I'm not quite sure what drew me to Brussels sprouts. My mother used to claim she loved them but she never served them. Perhaps my father didn't like them. Perhaps she just liked the idea of them. They are quite cute: like little baby cabbages. It's probably a blessing she never did make them; in our house when I was a kid, vegetables were supposed to be mush. Correction, they were supposed to be canned.
In talking to people I find that childhood memories of Brussels sprouts are what primarily deter them from eating them today. Moms who boiled the daylights out of the poor little things (the Brussels sprouts, not the kids) and then served up acrid-tasting balls of soggy leaves have ruined many of my friends for the joy that is Brussels sprouts.
Something I've recently discovered: almost any vegetable is improved by roasting. Cut into uniform pieces, tossed with some olive oil, salt, and pepper, and roasted at 450 degrees until the edges are browning just about all vegetables are transformed. I've roasted the obvious choices, the usual roast accompaniments, such as potatoes, carrots, and onions, but I've also roasted things like butternut squash, fennel, endive, and Brussels sprouts with great success. I even roasted some asparagus one time that almost turned my opinion of it.
Once I'd discovered Brussels sprouts and was tiring of roasting them with olive oil, recipes popped out at me. Sauteed, roasted, steamed (although I confess I've never steamed them for fear of turning them to the aforementioned mush), with bacon, cream, or cheese. I've cut them in half, shredded them, and pulled them apart into individual leaves. I can't recall having made a bad Brussels sprout recipe.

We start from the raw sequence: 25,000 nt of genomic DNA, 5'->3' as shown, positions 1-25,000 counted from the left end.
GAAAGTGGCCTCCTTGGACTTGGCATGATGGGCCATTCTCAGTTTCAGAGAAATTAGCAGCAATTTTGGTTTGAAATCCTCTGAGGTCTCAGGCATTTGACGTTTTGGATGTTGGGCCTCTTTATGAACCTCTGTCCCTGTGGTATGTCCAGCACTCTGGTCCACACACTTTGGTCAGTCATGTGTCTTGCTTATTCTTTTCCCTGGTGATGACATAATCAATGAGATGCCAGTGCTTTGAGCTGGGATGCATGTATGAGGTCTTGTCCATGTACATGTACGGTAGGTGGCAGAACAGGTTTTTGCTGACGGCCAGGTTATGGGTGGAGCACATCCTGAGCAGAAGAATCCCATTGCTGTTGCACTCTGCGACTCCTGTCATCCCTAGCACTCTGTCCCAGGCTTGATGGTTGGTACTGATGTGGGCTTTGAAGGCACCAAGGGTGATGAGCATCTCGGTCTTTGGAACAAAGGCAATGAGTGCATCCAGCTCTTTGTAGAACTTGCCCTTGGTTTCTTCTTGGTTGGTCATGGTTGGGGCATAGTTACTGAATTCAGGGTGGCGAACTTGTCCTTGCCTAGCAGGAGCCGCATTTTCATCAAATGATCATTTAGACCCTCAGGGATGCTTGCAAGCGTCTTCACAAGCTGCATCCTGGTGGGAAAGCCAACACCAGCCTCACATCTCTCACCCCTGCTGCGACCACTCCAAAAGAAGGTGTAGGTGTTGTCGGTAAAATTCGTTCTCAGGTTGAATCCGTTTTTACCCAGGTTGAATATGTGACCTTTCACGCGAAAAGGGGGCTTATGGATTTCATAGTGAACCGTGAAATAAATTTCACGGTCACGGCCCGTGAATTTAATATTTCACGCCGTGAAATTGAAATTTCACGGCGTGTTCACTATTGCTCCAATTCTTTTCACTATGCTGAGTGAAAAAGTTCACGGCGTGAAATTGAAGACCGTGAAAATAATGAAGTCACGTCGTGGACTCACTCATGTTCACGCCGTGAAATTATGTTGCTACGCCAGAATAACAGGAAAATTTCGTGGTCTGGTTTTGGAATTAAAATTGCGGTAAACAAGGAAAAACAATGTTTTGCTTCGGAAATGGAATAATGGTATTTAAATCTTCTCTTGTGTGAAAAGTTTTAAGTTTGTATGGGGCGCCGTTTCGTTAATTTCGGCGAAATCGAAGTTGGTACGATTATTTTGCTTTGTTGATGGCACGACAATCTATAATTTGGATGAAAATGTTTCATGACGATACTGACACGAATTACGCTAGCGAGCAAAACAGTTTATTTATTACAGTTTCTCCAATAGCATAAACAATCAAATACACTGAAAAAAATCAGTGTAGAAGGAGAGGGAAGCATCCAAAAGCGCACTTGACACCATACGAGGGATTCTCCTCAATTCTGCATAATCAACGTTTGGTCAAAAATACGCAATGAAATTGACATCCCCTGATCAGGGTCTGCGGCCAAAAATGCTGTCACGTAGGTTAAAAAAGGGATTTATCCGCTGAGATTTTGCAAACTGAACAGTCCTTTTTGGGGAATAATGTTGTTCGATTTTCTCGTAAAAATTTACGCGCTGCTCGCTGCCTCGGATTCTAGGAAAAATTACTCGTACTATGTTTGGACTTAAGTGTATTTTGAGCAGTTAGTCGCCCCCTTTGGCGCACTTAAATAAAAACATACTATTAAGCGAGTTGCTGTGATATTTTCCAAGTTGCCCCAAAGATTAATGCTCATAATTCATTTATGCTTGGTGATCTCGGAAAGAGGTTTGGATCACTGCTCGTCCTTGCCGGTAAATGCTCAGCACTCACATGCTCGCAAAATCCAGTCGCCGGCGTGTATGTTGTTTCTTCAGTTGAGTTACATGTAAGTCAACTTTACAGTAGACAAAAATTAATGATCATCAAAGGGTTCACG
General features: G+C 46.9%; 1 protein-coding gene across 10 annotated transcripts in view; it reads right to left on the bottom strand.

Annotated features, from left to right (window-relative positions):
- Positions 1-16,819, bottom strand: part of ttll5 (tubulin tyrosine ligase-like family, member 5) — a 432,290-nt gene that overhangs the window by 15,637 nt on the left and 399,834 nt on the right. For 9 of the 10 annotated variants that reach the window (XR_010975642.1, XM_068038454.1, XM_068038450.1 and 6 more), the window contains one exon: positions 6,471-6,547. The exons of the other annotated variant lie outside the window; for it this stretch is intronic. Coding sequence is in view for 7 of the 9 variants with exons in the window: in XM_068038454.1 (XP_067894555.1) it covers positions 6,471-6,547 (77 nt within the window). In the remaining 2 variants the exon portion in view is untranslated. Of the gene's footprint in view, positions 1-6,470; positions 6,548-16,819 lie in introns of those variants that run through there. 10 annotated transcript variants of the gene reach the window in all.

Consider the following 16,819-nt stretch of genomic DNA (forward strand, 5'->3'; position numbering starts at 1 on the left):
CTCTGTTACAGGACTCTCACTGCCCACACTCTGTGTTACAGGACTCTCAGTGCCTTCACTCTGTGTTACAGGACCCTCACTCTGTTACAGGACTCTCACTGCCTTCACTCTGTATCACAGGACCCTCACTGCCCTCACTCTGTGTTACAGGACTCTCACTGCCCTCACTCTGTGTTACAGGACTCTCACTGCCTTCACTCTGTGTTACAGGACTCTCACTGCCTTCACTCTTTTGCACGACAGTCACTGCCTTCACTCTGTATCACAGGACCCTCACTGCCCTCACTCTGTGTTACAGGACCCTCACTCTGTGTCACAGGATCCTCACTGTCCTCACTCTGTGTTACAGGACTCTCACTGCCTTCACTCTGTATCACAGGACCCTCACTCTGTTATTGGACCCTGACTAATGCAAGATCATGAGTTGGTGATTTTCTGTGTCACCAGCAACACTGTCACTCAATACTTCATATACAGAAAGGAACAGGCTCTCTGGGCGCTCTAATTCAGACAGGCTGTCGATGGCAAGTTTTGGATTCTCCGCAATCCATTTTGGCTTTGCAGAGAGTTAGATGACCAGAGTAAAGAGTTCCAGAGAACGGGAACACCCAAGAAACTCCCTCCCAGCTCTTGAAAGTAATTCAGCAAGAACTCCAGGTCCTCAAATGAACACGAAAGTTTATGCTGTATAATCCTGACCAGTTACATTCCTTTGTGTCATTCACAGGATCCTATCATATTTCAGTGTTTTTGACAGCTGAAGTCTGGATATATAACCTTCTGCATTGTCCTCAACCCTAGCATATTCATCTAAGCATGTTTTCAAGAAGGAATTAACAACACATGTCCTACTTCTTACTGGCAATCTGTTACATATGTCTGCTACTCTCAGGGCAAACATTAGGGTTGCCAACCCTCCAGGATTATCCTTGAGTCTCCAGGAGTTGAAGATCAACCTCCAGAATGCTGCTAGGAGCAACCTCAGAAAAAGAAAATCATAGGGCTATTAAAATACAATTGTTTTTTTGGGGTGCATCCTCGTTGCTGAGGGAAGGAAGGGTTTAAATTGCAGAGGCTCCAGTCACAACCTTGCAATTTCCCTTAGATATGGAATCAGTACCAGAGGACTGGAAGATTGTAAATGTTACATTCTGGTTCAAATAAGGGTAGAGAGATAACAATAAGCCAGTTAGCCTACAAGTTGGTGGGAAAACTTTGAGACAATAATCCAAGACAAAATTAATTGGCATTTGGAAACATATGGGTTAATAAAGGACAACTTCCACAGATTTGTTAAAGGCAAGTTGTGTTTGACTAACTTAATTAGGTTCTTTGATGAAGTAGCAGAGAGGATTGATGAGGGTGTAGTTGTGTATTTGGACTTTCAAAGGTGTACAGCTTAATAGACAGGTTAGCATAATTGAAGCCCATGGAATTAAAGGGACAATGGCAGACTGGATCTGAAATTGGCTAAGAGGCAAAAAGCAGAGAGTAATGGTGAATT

We recently had some friends to dinner, one of whom was a vegetarian. Since Fall was just upon us, I wanted to serve something that reflected the season. When I mentioned Brussels sprouts to my friend, she curled her lip. She had childhood-boiled-acrid-mush syndrome. I felt it was my duty to cure her. The problem I faced was that every recipe I could recall had bacon in it.
And then I remembered Donna Hay. In a feature on roasts in her magazine, she offered half a dozen sides, one of which was a Brussels sprout recipe that puts all others to shame. The sprouts are cooked under a soft blanket of cream mixed with cheese and mustard. The mustard was originally english mustard, but I swapped it out for my beloved Dijon, and upped the amount. It also recommends that you blanche them first, but I confess I always skip this step. Trim the spouts and cut them in half, mix up the cream with the cheese and mustard, spread the cream mixture over the sprouts and bake for 20 minutes. The result is heavenly and could convert even the most determined Brussels sprout hater on the spot. As evidence of this I can report that my friend who curled her lip was convinced.
So because I want everyone to love them as much as I do, I urge you to go get some Brussels sprouts and try this recipe. You too will fall completely in love with them.
adapted from Donna Hay magazine #26
allegedly serves 6, but in fairly small portions; to my mind this is enough for four
1/2 cup heavy cream
1/2 cup grated mozzarella cheese
1/2 cup grated parmesan cheese
2 tablespoons Dijon mustard
Salt & freshly ground pepper to taste
12 Brussels sprouts, trimmed and halved
Preheat oven to 400 degrees F. Combine cream, cheeses, and mustard. Taste and add salt and pepper as needed (because of the parmesan, it may not need any salt, but a couple of grinds of pepper are recommended). Place sprouts in a 4-cup capacity baking dish in a single layer. Spoon cream mixture over the sprouts, covering them evenly. The mixture is pretty thick, so you'll wind up sort of blopping it on and spreading it with the back of the spoon. Bake 20 minutes or until golden and bubbling. Devour.